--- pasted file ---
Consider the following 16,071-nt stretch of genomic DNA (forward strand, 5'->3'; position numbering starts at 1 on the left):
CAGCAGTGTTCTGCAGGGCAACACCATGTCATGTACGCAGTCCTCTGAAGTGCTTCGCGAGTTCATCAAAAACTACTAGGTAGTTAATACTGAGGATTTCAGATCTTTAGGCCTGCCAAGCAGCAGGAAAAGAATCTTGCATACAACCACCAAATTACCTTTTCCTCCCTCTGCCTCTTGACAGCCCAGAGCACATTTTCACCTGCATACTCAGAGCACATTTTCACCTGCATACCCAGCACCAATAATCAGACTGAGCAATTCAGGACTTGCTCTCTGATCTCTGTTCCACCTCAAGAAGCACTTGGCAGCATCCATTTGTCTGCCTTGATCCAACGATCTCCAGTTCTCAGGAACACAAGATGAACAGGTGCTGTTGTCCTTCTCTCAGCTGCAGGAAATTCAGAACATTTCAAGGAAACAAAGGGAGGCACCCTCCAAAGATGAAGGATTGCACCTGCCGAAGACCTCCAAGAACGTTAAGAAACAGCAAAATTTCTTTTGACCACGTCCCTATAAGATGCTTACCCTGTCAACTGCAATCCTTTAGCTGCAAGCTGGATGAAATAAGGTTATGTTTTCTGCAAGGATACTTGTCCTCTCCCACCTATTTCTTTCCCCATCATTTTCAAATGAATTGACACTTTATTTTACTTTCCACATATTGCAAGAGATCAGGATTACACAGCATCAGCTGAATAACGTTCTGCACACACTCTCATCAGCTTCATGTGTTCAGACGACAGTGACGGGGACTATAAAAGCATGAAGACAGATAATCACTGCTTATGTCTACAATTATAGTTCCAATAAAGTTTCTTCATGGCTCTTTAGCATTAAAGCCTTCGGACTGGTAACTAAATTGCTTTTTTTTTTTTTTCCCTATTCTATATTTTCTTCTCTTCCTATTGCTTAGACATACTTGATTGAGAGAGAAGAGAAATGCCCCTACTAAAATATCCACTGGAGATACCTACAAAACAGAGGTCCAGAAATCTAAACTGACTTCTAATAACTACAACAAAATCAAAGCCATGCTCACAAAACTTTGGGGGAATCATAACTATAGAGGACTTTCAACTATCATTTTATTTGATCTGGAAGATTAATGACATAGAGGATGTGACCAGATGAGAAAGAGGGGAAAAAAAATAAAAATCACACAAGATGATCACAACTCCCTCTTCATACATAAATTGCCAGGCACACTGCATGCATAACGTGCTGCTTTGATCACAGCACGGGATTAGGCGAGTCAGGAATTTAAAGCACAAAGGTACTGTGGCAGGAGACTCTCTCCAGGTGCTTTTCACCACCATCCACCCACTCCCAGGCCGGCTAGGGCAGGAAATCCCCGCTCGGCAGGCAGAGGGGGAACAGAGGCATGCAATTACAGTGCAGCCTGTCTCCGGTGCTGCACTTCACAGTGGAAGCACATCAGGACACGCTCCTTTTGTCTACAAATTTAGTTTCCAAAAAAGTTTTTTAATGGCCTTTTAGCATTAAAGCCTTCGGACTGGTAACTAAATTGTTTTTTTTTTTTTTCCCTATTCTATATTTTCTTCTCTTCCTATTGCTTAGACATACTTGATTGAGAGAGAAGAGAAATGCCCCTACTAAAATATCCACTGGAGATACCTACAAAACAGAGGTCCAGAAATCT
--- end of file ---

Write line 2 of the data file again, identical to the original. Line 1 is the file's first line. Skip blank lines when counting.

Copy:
CAGCAGTGTTCTGCAGGGCAACACCATGTCATGTACGCAGTCCTCTGAAGTGCTTCGCGAGTTCATCAAAAACTACTAGGTAGTTAATACTGAGGATTTCAGATCTTTAGGCCTGCCAAGCAGCAGGAAAAGAATCTTGCATACAACCACCAAATTACCTTTTCCTCCCTCTGCCTCTTGACAGCCCAGAGCACATTTTCACCTGCATACTCAGAGCACATTTTCACCTGCATACCCAGCACCAATAATCAGACTGAGCAATTCAGGACTTGCTCTCTGATCTCTGTTCCACCTCAAGAAGCACTTGGCAGCATCCATTTGTCTGCCTTGATCCAACGATCTCCAGTTCTCAGGAACACAAGATGAACAGGTGCTGTTGTCCTTCTCTCAGCTGCAGGAAATTCAGAACATTTCAAGGAAACAAAGGGAGGCACCCTCCAAAGATGAAGGATTGCACCTGCCGAAGACCTCCAAGAACGTTAAGAAACAGCAAAATTTCTTTTGACCACGTCCCTATAAGATGCTTACCCTGTCAACTGCAATCCTTTAGCTGCAAGCTGGATGAAATAAGGTTATGTTTTCTGCAAGGATACTTGTCCTCTCCCACCTATTTCTTTCCCCATCATTTTCAAATGAATTGACACTTTATTTTACTTTCCACATATTGCAAGAGATCAGGATTACACAGCATCAGCTGAATAACGTTCTGCACACACTCTCATCAGCTTCATGTGTTCAGACGACAGTGACGGGGACTATAAAAGCATGAAGACAGATAATCACTGCTTATGTCTACAATTATAGTTCCAATAAAGTTTCTTCATGGCTCTTTAGCATTAAAGCCTTCGGACTGGTAACTAAATTGCTTTTTTTTTTTTTTCCCTATTCTATATTTTCTTCTCTTCCTATTGCTTAGACATACTTGATTGAGAGAGAAGAGAAATGCCCCTACTAAAATATCCACTGGAGATACCTACAAAACAGAGGTCCAGAAATCTAAACTGACTTCTAATAACTACAACAAAATCAAAGCCATGCTCACAAAACTTTGGGGGAATCATAACTATAGAGGACTTTCAACTATCATTTTATTTGATCTGGAAGATTAATGACATAGAGGATGTGACCAGATGAGAAAGAGGGGAAAAAAAATAAAAATCACACAAGATGATCACAACTCCCTCTTCATACATAAATTGCCAGGCACACTGCATGCATAACGTGCTGCTTTGATCACAGCACGGGATTAGGCGAGTCAGGAATTTAAAGCACAAAGGTACTGTGGCAGGAGACTCTCTCCAGGTGCTTTTCACCACCATCCACCCACTCCCAGGCCGGCTAGGGCAGGAAATCCCCGCTCGGCAGGCAGAGGGGGAACAGAGGCATGCAATTACAGTGCAGCCTGTCTCCGGTGCTGCACTTCACAGTGGAAGCACATCAGGACACGCTCCTTTTGTCTACAAATTTAGTTTCCAAAAAAGTTTTTTAATGGCCTTTTAGCATTAAAGCCTTCGGACTGGTAACTAAATTGTTTTTTTTTTTTTTCCCTATTCTATATTTTCTTCTCTTCCTATTGCTTAGACATACTTGATTGAGAGAGAAGAGAAATGCCCCTACTAAAATATCCACTGGAGATACCTACAAAACAGAGGTCCAGAAATCT